House sends oil tax rewrite to Senate
While many Alaskans were busy taking advantage of a warm spring weekend, House Majority coalition members were making up for lost legislative time by whisking their oil tax proposal onto the House floor.
A Finance Committee rewrite of House Bill 111 was introduced on Friday, moved from committee Saturday and voted on Monday. It passed the House on a 21-19 vote.
Anchorage Independent Jason Grenn was the lone majority caucus member to vote against the bill.
Cutting the state’s future oil and gas tax credit obligation was an expected topic this session and a foundational goal of the Democrat-led majority.
Once reluctant to curb the industry incentive credits, Republican legislators have also acknowledged a need to limit the state’s exposure to additional cash outlays while the Legislature overhauls the rest of state finances to close an ongoing budget deficit that this year is about $2.8 billion.
It does that.
However, HB 111, particularly the version that emerged in the House Finance Committee Friday, April 7, is an overhaul of the underlying oil tax code.
To that end, Grenn said during the floor debate that the bill tinkers with too much of the oil tax code and he would support legislation that more narrowly addressed the state’s outstanding tax credit obligation, which is expected to be nearly $1 billion in about a year.
According to Tax Division Director Ken Alper, HB 111 would raise taxes at mid-range oil prices between about $50 and $100 per barrel and generally be a wash compared to current law at higher prices.
The bill now eliminates the sliding scale per barrel credit applicable to the large, legacy oil fields such as Prudhoe Bay and Kuparuk, and reduces the base tax rate from 35 percent to 25 percent.
The impact of the base rate tax change and elimination of per barrel credits is to make the effective rate equal to the statutory rate at the $50 to $100 range; the current law has been criticized by members of the House Majority for never collecting 35 percent of net profits unless prices reach more than $150 per barrel.
Varying with market price by $1 in $10 increments — from zero at prices above $150 per barrel to $8 at less than $80 per barrel — the credit’s inverse relationship to price is a mechanism to add progressivity to the base 35 percent production tax rate on company profits.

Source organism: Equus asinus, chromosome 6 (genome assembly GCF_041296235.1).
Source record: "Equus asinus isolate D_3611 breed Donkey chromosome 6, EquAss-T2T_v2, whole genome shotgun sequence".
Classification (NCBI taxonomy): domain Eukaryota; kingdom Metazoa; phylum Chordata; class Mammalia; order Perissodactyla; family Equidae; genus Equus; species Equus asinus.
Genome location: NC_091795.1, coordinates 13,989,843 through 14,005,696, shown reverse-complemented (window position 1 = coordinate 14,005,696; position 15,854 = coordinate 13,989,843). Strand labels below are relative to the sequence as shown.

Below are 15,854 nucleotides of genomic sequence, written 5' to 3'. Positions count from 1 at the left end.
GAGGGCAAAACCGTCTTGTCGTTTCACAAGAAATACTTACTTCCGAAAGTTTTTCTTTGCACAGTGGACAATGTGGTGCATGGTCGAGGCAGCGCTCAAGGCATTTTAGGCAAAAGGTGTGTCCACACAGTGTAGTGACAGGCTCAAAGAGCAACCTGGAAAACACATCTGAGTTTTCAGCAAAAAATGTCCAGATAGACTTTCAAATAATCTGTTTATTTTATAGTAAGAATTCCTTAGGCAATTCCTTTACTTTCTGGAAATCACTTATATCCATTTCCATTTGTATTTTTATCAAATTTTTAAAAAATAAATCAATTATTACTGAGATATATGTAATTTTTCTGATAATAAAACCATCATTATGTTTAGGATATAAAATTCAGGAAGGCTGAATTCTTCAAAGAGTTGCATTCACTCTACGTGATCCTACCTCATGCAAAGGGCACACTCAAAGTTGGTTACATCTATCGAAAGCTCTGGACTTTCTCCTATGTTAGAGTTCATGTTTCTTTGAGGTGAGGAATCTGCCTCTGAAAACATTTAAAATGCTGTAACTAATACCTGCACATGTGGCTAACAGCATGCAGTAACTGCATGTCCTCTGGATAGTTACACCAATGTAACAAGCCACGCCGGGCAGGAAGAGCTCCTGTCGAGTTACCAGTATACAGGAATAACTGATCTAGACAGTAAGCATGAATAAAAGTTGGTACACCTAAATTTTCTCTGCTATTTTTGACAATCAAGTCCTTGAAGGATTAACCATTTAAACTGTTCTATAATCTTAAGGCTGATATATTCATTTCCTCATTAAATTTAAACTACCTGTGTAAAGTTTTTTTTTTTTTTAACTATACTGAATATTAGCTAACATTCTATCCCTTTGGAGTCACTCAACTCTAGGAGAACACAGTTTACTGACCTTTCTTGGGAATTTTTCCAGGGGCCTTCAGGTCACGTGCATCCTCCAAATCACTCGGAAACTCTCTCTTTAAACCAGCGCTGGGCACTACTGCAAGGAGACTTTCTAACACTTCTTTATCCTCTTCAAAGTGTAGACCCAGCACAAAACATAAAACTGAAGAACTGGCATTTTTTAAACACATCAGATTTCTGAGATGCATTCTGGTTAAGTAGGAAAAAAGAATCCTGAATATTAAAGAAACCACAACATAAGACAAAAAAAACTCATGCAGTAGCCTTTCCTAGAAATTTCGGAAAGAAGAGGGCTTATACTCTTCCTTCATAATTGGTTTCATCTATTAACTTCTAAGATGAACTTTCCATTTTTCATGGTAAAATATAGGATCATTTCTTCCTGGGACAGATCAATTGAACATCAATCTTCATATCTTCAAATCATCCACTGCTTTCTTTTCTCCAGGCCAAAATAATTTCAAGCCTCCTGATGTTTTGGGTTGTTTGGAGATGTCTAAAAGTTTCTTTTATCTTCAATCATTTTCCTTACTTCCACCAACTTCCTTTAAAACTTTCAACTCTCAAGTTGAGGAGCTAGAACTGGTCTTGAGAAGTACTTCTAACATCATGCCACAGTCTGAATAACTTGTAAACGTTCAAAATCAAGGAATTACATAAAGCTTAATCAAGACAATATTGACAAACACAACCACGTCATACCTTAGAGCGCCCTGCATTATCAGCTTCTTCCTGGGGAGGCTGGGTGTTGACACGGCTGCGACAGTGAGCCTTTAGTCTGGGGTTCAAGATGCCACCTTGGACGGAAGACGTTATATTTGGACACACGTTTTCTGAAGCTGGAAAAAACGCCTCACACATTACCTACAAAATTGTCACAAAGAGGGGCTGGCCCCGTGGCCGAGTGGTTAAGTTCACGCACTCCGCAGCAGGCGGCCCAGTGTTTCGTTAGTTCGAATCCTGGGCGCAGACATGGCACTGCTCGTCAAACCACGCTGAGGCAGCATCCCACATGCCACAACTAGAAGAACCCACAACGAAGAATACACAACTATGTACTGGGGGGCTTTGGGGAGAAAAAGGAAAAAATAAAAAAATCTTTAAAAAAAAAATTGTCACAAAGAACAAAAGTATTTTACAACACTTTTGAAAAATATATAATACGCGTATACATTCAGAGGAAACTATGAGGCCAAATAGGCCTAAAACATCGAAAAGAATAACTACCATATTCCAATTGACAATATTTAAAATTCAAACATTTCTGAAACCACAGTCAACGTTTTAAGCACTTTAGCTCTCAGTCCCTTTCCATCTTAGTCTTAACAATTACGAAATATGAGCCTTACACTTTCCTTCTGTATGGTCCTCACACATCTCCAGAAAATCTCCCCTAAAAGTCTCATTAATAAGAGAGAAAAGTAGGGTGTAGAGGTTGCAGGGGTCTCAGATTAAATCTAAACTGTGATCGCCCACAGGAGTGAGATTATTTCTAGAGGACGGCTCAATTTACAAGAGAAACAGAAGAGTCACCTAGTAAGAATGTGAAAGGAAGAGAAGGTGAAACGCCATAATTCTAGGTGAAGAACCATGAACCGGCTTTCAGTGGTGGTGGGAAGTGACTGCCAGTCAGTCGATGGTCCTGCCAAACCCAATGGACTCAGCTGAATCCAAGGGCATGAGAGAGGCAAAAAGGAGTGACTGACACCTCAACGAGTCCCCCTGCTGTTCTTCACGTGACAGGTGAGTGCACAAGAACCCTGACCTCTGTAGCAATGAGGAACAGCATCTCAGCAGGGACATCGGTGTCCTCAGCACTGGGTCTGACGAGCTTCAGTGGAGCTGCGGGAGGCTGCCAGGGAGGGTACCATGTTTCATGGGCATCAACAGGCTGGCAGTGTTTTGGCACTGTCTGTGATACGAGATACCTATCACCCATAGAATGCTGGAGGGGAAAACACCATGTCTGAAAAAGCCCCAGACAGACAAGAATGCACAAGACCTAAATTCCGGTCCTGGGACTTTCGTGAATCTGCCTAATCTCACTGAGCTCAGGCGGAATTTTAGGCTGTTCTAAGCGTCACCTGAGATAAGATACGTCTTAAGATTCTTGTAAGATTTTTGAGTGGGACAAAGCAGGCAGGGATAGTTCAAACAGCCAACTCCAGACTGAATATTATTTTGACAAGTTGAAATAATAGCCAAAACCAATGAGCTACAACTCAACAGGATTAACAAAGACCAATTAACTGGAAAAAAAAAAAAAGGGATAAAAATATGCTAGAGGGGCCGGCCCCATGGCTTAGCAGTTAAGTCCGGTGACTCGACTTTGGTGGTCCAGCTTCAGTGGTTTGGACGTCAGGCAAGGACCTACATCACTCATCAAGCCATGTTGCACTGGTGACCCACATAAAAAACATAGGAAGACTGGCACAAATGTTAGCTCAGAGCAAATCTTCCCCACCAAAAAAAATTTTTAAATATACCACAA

Previous iterations of HB 111 reduced the per barrel credit at low prices but kept the 35 percent base rate.
At prices above $100 per barrel, HB 111 would add a 40 percent personal income-like tax bracket on profits earned above the $100 price. Roughly, the first $60 in production tax value would be taxed at 25 percent; additional profit above $60 would be taxed at 40 percent.
While killing the sliding per barrel credit is undeniably a significant policy change, supporters of the move note it mirrors what former Gov. Sean Parnell proposed in 2013 in the first version of Senate Bill 21, the vehicle for Alaska’s current oil tax law.
It is also a step to simplify the layered provisions of the current tax system, which the Legislature’s tax consultant urged be done in some form, proponents contend.
That same consultant also noted Alaska would be one of very few oil-producing regimes to raise taxes during a period of low prices if the Legislature chooses to do so this year.
Additionally, the bill would keep the current 4 percent gross minimum tax, but “harden” it by preventing credits or deductions from taking a company’s production tax liability below the 4 percent minimum. The House Resources Committee had hardened and raised the minimum tax to 5 percent.
The change to the 25 percent tax rate combined with eliminating the sliding per barrel credit amounts to shifting the price at which the minimum gross tax kicks in from about $75 per barrel to $55 per barrel, according to the Revenue Department calculations.